Issues before the hon’ble bench

The short issue involved in this case is whether the service rendered   by   the   petitioners   in   the   Supreme   Court   Legal   Aid Committee and Supreme Court Legal Services Committee prior to the promulgation of the Supreme Court Legal Services Committee Rules, 2000 is to be counted while calculating their qualifying service for determination of pension.

Order of the court

The services of the officers and employees were governed by Rule 3A and after 2000, they are governed by the Supreme Court Legal Services   Committee   Regulations,   2000.     They   have   been rendering service uninterruptedly as employees of the Supreme Court Legal Services Committee and no distinction can be made between the service prior to 03.07.2000 and the service rendered thereafter.  The petitioners have been regular employees of the Supreme Court Legal Services Committee and their entire service must be counted for determining their pension and other retiral benefits.  This entire service is to be treated as their qualifying service in accordance with the Rules. There is no rejection of the plea and as such we are of the considered view that this petition is maintainable and cannot be rejected on this hyper­technical ground.   In relation to applicability of Order II Rule 2 of the Civil Procedure Code, 1908 this Court has held in Devendra Pratap Narain   Rai   Sharma v. State   of   UttarPradesh and Others. In view of the above, we allow the petition and direct that the entire service rendered by the petitioners in the Supreme Court   Legal   Aid   Committee   and   the   Supreme   Court   Legal Services Committee shall be treated as qualifying service for the purpose of pension and shall be taken into consideration for calculating their retiral benefits.   Pending application, if any, stand disposed of.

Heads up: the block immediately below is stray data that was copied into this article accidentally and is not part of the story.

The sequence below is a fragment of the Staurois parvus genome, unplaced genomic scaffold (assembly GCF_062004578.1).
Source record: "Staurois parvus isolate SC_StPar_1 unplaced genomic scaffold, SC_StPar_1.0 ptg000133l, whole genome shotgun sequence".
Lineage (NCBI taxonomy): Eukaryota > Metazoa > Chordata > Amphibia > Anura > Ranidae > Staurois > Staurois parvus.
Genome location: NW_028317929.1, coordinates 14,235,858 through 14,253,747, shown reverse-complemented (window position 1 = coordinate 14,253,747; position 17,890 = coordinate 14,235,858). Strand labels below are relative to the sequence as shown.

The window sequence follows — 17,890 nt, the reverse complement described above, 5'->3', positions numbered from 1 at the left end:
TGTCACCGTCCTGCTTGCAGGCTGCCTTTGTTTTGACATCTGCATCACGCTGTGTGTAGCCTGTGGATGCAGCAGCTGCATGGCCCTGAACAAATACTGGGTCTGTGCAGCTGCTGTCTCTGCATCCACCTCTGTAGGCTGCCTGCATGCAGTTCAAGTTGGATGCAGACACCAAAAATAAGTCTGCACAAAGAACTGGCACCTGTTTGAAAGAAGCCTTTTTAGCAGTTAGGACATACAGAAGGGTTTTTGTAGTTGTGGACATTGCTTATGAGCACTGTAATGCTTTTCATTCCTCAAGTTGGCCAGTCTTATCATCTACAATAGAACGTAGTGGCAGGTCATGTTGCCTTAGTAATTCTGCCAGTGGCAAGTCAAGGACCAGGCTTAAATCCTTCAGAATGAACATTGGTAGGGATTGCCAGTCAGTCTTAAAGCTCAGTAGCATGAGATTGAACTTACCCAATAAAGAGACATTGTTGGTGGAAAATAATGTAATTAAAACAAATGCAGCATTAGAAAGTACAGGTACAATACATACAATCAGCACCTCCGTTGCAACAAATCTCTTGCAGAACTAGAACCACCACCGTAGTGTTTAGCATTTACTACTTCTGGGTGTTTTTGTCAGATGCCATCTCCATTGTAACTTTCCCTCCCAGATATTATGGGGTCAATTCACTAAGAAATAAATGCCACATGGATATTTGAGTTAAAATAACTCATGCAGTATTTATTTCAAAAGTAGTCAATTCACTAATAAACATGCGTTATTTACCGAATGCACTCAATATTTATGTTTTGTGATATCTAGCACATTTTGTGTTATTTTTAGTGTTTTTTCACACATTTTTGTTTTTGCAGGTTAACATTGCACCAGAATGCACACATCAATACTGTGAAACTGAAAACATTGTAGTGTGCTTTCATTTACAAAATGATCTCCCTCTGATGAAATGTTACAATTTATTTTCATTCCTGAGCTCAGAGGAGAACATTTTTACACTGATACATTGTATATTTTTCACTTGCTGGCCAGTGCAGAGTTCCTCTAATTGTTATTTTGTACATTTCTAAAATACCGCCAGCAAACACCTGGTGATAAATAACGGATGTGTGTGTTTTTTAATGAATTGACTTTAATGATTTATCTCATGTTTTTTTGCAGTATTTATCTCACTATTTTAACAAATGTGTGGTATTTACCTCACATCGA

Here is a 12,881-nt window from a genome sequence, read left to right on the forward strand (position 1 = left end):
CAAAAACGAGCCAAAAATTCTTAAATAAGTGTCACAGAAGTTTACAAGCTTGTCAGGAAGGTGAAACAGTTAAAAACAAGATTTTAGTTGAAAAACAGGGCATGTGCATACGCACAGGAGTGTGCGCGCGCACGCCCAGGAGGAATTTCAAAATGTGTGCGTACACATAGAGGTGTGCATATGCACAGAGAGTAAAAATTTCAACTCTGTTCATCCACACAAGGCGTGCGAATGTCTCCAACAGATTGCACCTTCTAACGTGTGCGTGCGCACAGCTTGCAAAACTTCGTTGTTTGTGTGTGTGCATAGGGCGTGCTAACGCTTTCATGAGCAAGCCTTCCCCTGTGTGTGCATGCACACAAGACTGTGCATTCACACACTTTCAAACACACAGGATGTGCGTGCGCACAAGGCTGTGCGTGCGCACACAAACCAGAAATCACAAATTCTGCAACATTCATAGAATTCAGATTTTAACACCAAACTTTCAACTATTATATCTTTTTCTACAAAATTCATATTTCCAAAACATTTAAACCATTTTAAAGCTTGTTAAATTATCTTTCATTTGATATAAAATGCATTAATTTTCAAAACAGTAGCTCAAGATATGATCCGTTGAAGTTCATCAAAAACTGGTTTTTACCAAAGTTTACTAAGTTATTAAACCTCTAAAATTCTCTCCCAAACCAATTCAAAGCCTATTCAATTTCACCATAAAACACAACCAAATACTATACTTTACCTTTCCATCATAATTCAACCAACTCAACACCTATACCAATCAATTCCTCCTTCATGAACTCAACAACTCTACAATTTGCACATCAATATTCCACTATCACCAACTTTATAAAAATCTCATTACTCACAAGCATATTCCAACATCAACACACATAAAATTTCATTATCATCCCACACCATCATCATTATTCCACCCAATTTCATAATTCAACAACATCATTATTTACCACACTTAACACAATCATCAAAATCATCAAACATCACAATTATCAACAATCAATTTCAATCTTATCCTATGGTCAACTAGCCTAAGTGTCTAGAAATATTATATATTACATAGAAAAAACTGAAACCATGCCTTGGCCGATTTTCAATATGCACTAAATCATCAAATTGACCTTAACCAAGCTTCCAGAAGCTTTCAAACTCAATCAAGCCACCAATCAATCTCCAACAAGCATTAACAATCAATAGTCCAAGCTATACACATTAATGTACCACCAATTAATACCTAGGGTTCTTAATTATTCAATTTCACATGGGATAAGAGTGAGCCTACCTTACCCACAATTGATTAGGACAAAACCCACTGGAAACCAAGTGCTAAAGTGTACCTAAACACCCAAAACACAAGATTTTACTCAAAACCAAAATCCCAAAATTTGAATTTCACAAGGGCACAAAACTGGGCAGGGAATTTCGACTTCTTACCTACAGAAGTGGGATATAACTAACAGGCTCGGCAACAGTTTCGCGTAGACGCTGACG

Edited by Pragash Boopal

Approved & Published – Sakshi Raje

SOMA SINGH
I am Soma Singh from Sharda University School of Law, my interest areas are Corporate law, jurisprudence and ADR. I describe myself as an ambivert. Enjoys reading mythological tales